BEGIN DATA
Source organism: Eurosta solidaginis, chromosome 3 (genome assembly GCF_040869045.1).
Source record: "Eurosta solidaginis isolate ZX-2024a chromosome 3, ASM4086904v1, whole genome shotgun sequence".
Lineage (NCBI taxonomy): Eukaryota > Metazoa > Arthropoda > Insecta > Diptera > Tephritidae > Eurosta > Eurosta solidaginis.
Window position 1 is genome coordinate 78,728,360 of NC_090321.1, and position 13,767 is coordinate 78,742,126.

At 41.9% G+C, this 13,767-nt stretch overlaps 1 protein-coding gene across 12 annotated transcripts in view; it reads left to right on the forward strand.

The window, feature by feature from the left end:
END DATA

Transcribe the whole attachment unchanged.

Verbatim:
Source organism: Eurosta solidaginis, chromosome 3 (genome assembly GCF_040869045.1).
Source record: "Eurosta solidaginis isolate ZX-2024a chromosome 3, ASM4086904v1, whole genome shotgun sequence".
Lineage (NCBI taxonomy): Eukaryota > Metazoa > Arthropoda > Insecta > Diptera > Tephritidae > Eurosta > Eurosta solidaginis.
Window position 1 is genome coordinate 78,728,360 of NC_090321.1, and position 13,767 is coordinate 78,742,126.

At 41.9% G+C, this 13,767-nt stretch overlaps 1 protein-coding gene across 12 annotated transcripts in view; it reads left to right on the forward strand.

The window, feature by feature from the left end: